"The Consent of the Governed: Constitutional Amendment Outside Article V," 94 Colum. L. Rev. 457 (1994)
Mark Twain once defined a literary "classic" as a work "which people praise and don't read." Jefferson's majestic proclamation of self-evident truths has reached an even more exalted status: words which people praise and do read, but don't understand. For if understood, these words, and their evolving meaning between 1776 and 1789, call for a fundamental rethinking of conventional understandings of the U.S. Constitution. Concretely, the U.S. Constitution is a far more majoritarian and populist document than we have generally thought; and We the People of the United States have a legal right to alter our Government-to change our Constitution- via a majoritarian and populist mechanism akin to a national referendum, even though that mechanism is not explicitly specified in Article V.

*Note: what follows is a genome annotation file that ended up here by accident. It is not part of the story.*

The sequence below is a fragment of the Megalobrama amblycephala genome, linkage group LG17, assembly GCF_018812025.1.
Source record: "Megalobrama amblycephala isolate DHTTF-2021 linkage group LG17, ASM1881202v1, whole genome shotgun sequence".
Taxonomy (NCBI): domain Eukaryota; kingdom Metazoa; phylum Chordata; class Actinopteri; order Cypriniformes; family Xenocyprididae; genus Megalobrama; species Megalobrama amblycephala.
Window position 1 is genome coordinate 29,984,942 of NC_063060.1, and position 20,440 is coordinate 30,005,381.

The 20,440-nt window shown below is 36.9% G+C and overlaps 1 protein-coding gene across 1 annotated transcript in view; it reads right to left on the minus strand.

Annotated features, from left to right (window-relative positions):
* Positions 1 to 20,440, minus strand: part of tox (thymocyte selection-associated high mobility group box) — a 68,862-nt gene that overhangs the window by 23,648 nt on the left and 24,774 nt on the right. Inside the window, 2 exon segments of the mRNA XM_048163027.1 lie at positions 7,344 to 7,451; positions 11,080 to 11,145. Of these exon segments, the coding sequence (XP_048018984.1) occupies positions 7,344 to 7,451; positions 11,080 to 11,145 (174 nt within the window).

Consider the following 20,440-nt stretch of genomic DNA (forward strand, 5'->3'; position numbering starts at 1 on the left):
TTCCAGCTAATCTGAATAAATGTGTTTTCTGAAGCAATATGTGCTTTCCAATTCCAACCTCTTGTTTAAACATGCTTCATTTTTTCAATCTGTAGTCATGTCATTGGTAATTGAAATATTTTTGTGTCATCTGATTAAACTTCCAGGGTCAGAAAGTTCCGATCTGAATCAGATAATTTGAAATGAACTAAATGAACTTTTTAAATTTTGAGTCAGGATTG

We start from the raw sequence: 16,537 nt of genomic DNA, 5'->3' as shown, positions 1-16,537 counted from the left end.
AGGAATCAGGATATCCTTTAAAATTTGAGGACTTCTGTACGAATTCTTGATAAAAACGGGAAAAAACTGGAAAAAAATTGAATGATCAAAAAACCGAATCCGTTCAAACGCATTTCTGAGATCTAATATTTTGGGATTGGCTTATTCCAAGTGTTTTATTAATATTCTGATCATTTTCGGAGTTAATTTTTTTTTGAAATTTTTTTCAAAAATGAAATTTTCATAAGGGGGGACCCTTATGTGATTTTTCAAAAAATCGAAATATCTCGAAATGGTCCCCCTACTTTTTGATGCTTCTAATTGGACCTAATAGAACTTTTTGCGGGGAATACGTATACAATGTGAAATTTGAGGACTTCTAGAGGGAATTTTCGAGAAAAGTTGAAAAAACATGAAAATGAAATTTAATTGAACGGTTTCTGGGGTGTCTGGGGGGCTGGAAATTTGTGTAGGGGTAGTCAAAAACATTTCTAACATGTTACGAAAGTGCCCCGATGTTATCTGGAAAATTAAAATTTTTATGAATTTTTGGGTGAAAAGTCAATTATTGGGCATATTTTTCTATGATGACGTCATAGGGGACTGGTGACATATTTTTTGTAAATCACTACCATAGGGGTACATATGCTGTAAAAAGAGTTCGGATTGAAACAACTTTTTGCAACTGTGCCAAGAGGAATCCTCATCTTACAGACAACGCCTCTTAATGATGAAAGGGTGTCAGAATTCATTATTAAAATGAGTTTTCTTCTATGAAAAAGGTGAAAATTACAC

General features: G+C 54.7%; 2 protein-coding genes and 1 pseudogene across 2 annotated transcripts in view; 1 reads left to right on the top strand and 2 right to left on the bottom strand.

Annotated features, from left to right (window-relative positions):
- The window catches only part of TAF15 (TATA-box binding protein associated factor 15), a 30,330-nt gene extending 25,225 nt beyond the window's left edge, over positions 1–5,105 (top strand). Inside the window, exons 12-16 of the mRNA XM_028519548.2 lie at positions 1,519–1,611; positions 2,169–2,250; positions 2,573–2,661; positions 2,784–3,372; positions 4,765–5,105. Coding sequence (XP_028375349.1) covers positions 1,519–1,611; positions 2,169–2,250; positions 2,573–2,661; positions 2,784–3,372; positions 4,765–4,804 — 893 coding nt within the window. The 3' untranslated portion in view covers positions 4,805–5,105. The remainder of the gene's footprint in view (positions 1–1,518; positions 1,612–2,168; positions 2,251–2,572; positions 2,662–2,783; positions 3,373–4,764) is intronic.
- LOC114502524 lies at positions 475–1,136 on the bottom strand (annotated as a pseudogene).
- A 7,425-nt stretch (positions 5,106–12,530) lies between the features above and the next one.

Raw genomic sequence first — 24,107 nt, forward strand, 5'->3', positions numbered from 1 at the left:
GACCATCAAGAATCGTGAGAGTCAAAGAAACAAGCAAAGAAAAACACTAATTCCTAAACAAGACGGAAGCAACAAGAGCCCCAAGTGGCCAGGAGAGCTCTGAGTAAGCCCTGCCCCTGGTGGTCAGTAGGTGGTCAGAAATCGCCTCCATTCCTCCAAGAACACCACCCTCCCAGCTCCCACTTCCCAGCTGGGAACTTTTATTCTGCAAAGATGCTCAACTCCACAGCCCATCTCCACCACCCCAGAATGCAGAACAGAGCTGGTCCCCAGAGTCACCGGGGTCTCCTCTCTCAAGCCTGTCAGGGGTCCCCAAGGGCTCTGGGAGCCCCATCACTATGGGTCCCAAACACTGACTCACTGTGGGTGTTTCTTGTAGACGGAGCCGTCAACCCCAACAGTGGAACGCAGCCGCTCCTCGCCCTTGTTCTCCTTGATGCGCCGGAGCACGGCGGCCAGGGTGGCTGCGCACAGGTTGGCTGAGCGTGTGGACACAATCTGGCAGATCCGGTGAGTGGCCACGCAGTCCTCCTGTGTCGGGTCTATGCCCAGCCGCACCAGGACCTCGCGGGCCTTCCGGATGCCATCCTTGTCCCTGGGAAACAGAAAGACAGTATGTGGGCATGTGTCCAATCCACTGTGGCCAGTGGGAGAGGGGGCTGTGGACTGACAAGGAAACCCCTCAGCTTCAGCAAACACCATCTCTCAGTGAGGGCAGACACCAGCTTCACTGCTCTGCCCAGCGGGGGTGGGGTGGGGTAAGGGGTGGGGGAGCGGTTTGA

Date of Authorship for this Version
Amar, Akhil Reed, "The Consent of the Governed: Constitutional Amendment Outside Article V" (1994). Faculty Scholarship Series. Paper 982.